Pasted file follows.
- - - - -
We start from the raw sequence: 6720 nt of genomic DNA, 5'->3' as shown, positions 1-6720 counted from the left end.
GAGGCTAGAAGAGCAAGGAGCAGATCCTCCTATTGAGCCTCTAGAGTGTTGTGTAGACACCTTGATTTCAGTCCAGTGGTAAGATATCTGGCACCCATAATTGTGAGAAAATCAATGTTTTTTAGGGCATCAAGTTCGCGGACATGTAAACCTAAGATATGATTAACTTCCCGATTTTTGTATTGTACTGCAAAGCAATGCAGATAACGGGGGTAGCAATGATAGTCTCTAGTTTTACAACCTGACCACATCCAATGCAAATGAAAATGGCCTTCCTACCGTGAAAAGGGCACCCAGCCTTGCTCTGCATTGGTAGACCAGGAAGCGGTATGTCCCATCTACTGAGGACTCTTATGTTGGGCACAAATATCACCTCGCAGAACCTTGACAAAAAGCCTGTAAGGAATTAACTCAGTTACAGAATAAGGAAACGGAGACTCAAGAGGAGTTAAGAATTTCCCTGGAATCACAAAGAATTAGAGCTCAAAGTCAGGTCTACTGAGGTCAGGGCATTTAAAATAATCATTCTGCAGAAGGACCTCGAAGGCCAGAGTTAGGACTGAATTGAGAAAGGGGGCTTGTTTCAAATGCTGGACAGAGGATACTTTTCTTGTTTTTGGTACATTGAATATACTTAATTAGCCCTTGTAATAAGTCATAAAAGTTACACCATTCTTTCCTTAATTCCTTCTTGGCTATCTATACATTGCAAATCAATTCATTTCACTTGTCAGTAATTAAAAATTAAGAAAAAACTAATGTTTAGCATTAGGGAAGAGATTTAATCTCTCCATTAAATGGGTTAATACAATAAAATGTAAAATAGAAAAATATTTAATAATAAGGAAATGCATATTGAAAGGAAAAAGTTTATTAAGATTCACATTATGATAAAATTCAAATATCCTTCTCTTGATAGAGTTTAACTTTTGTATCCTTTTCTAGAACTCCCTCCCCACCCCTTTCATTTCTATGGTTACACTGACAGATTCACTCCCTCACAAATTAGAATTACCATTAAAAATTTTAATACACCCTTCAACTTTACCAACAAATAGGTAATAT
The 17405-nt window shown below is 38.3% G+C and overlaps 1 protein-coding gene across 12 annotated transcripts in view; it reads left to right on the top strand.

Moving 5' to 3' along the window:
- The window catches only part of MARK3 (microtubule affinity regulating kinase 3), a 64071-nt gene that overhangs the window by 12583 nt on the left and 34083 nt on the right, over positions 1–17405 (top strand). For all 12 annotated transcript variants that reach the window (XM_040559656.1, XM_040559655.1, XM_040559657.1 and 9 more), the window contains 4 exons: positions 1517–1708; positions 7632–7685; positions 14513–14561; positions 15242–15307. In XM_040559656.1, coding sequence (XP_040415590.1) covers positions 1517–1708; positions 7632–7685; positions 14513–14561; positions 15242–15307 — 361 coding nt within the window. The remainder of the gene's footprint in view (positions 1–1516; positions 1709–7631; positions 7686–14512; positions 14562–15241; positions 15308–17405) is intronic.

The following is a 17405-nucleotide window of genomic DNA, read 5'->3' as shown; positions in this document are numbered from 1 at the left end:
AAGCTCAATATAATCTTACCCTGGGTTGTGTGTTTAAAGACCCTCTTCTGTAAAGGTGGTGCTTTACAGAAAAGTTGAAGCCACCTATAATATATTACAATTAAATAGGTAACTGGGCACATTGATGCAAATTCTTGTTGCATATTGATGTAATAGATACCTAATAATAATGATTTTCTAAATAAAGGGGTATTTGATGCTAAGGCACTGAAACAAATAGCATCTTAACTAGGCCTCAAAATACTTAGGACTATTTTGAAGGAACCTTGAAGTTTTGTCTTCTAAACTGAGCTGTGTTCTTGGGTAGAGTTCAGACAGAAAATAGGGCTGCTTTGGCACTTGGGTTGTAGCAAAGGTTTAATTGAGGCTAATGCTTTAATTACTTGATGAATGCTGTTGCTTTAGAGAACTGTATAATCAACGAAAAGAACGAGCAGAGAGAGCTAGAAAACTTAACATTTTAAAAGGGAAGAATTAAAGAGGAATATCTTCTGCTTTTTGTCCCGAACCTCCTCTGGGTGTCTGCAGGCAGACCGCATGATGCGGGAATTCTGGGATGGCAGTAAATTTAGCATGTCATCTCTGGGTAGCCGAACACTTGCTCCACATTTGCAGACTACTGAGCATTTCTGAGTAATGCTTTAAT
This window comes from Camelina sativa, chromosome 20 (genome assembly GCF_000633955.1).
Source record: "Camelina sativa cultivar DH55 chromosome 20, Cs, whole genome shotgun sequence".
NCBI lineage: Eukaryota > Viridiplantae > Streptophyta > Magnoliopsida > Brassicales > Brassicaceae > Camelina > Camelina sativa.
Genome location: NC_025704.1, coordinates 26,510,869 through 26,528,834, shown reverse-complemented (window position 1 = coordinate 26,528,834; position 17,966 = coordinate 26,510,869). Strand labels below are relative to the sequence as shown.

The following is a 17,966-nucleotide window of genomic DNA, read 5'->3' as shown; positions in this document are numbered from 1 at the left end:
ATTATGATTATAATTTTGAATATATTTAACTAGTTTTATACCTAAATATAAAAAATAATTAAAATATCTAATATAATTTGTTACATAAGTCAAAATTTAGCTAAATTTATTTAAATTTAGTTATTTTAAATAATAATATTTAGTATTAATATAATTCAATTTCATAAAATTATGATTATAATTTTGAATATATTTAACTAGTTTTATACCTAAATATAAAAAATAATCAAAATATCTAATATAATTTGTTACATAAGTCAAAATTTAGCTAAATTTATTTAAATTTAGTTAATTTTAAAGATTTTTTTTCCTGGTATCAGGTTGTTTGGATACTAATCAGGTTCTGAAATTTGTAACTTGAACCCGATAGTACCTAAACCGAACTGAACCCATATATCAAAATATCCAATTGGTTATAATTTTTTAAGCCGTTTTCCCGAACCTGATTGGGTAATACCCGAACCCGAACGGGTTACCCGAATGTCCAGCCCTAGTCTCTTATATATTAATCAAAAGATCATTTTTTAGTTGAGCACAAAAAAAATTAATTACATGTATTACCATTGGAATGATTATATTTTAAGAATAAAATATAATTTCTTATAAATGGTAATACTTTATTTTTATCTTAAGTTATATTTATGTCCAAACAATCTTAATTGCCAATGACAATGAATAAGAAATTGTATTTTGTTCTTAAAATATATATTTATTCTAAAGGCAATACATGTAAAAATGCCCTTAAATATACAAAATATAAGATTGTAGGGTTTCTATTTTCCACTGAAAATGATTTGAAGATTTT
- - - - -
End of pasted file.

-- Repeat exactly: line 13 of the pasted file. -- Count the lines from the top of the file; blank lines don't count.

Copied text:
ATTATGATTATAATTTTGAATATATTTAACTAGTTTTATACCTAAATATAAAAAATAATTAAAATATCTAATATAATTTGTTACATAAGTCAAAATTTAGCTAAATTTATTTAAATTTAGTTATTTTAAATAATAATATTTAGTATTAATATAATTCAATTTCATAAAATTATGATTATAATTTTGAATATATTTAACTAGTTTTATACCTAAATATAAAAAATAATCAAAATATCTAATATAATTTGTTACATAAGTCAAAATTTAGCTAAATTTATTTAAATTTAGTTAATTTTAAAGATTTTTTTTCCTGGTATCAGGTTGTTTGGATACTAATCAGGTTCTGAAATTTGTAACTTGAACCCGATAGTACCTAAACCGAACTGAACCCATATATCAAAATATCCAATTGGTTATAATTTTTTAAGCCGTTTTCCCGAACCTGATTGGGTAATACCCGAACCCGAACGGGTTACCCGAATGTCCAGCCCTAGTCTCTTATATATTAATCAAAAGATCATTTTTTAGTTGAGCACAAAAAAAATTAATTACATGTATTACCATTGGAATGATTATATTTTAAGAATAAAATATAATTTCTTATAAATGGTAATACTTTATTTTTATCTTAAGTTATATTTATGTCCAAACAATCTTAATTGCCAATGACAATGAATAAGAAATTGTATTTTGTTCTTAAAATATATATTTATTCTAAAGGCAATACATGTAAAAATGCCCTTAAATATACAAAATATAAGATTGTAGGGTTTCTATTTTCCACTGAAAATGATTTGAAGATTTT